Defection of senior al-Shabaab official rekindles debate over amnesty programme

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MOGADISHU — The defection of former al-Shabaab intelligence chief Zakariya Ismail Ahmed Hersi has sparked debate on the Somali government’s amnesty offer and the benefits of pardoning al-Shabaab officials who seek to leave the group.

Hersi, who surrendered to Somali troops stationed in Gedo region on December 27th, was wanted by the US government for a $3 million bounty. He defected from al-Shabaab with a few of his men days before the amnesty extended by Somali President Hassan Shaikh Mohamud was set to expire.

“I can confirm that a few days ago Zakariya Ismail Ahmed Hersi came under the custody of the [federal] government and is now being held by security agencies in Mogadishu,” government spokesperson Ridwan Haji Abdiweli told Sabahi on Friday (January 2nd).

Abdiweli said he was not aware whether the president’s amnesty offer would continue into the new year, but said an announcement on the matter would be made at a later time.

Hersi’s surrender offers an opportunity for the Somali government to increase access to the inner workings of the militant group and to engage others who would like to defect, security analysts say.

It also provides an opportunity for the government to re-evaluate how it deals with al-Shabaab defectors, said retired Colonel Ahmed Omar Ga’al, who served as the deputy intelligence chief in Gedo during the Mohamed Siad Barre regime.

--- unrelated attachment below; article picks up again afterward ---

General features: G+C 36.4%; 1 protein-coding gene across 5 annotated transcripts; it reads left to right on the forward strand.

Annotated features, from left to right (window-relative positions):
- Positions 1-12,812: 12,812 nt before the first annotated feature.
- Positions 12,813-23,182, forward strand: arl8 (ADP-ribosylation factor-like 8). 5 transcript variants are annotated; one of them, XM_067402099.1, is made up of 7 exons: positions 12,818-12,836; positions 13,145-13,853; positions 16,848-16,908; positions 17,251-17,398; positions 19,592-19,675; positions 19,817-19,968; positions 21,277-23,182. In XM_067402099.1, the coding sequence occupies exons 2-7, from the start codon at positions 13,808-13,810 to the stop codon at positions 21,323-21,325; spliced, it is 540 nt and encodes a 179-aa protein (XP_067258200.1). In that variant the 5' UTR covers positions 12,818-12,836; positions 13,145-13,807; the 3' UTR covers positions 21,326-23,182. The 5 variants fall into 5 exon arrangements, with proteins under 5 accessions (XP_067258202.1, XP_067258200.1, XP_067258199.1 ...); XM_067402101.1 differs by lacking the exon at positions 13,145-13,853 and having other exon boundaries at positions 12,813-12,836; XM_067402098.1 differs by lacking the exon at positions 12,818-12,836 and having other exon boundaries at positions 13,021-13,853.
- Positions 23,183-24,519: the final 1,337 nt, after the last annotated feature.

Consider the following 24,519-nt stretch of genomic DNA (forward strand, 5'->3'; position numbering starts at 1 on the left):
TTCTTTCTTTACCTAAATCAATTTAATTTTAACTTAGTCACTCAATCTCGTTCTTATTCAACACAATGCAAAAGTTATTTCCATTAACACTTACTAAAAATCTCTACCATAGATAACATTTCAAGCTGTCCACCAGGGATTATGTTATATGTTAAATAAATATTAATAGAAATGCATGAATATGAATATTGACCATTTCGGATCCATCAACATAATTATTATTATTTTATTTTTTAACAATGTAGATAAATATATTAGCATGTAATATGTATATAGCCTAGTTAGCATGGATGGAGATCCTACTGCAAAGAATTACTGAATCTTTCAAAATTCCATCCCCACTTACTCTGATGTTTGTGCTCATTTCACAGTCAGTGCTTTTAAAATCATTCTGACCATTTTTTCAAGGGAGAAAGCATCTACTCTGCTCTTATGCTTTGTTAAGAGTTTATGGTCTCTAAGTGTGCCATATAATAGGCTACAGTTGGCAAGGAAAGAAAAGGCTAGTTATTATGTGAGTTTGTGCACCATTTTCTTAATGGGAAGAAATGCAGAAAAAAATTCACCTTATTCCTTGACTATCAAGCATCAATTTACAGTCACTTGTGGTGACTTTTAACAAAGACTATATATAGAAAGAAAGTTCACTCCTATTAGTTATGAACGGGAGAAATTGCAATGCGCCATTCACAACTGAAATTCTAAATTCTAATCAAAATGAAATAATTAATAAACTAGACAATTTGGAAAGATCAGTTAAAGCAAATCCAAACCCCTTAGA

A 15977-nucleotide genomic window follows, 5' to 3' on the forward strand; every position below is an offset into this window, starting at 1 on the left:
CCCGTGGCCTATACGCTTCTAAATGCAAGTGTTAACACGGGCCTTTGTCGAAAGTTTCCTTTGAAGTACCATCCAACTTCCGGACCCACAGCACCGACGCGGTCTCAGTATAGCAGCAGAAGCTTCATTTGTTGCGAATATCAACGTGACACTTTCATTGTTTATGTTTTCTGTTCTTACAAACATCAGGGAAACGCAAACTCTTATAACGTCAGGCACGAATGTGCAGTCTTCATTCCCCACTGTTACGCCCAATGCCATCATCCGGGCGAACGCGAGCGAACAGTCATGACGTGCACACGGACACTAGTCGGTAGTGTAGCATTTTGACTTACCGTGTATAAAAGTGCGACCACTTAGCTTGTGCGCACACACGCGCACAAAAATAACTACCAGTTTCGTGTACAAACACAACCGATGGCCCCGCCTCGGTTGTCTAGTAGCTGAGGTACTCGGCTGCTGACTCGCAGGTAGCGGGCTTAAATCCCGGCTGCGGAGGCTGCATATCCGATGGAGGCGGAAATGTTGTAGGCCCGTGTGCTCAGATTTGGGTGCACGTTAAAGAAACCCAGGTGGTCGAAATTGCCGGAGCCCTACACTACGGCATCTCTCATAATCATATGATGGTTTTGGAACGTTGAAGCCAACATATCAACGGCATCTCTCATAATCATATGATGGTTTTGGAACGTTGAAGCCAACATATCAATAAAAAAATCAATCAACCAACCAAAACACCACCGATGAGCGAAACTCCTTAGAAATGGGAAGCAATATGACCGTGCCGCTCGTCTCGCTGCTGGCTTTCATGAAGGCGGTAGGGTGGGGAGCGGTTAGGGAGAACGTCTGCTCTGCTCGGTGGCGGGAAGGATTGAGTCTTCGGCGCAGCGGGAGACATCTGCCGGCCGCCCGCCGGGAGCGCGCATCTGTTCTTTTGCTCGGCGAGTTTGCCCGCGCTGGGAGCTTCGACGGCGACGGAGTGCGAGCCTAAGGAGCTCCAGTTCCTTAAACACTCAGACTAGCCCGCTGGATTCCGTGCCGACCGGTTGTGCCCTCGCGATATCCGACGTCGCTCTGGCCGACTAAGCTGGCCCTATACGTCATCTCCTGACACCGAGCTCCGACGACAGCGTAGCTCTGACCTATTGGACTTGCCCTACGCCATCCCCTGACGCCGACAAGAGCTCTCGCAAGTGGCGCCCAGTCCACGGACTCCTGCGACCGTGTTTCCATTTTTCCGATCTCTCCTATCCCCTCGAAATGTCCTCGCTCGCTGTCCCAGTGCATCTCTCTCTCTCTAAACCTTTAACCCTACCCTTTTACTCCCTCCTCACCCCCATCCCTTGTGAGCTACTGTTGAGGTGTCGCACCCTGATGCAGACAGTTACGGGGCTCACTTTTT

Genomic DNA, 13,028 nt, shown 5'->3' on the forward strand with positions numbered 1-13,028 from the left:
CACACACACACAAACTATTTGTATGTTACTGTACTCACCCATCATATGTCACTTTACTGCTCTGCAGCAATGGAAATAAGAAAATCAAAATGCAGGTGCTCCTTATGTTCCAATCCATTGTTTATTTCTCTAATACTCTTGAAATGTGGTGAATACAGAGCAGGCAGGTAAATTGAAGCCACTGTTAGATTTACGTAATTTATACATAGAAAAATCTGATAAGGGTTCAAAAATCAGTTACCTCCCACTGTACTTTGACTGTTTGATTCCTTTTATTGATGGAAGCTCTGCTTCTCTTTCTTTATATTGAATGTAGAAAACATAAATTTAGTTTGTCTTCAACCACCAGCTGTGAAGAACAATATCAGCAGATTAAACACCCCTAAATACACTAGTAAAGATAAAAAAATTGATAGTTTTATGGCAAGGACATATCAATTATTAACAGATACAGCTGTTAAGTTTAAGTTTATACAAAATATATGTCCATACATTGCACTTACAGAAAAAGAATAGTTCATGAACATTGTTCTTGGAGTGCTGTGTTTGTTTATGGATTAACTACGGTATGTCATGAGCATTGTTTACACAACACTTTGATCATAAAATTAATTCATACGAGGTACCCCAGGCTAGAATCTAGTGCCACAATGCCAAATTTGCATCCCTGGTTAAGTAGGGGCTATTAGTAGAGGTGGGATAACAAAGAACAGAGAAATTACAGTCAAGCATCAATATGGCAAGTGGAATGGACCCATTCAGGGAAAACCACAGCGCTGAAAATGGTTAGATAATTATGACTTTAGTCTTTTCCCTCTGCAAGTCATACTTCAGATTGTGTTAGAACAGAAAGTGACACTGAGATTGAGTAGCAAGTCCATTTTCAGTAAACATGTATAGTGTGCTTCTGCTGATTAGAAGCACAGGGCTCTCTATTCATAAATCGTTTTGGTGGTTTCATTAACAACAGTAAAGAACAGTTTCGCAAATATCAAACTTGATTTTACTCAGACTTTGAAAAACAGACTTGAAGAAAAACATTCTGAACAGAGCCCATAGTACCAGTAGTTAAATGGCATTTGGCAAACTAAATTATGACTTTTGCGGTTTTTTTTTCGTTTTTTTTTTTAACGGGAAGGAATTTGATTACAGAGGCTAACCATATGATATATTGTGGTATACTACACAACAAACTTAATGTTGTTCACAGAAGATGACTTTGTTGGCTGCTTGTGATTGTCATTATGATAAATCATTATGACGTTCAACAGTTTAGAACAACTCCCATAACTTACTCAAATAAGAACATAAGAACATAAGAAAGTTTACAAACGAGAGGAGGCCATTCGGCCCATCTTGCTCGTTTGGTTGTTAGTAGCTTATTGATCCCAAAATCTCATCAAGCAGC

Hersi left al-Shabaab months ago after clashing with former al-Shabaab leader Ahmed Abdi Godane, who was killed in a US airstrike in September, but could not find an opportunity to come over to the side of the Somali government, Ga’al said.

“I was told by his relatives that this man wanted to give himself up before, but he was afraid as he did not have much confidence in the government’s amnesty programme,” he said.

When the president announced that the government would extend amnesty to al-Shabaab defectors, there should have been a plan in place to infiltrate the group as a way to gather intelligence and to provide fighters with information on how to leave, Ga’al said.

Somalia’s security agencies should have known about Hersi’s fallout with Godane and should have reached out to him to offer amnesty, he said.

To make the amnesty programme work better in the future, the government should adopt three strategies, he said.

“First, it should use money to entice many people to leave al-Shabaab. Second, it should take advantage when conflicts arise within the enemy group and [members] are willing to spy on one another. Third, patriotic people should be planted within the enemy so that they can save their country.”

Ga’al said following those steps would make it easier to acquire valuable intelligence and defeat al-Shabaab. “It is when you have information that you have an advantage over your enemy,” he said.

Lessons from past defections

Professor Yahye Ali Ibrahim, president of Somalia International University, said the Somali government should follow through on its commitment to welcome al-Shabaab defectors with open arms.

“How the government deals with Zakariya and men like him will determine whether or not many more al-Shabaab leaders and fighters will surrender,” Ibrahim told Sabahi, adding that if al-Shabaab leaders who surrender to the government are treated well, hundreds of fighters who are disillusioned with the group will be encouraged to follow suit.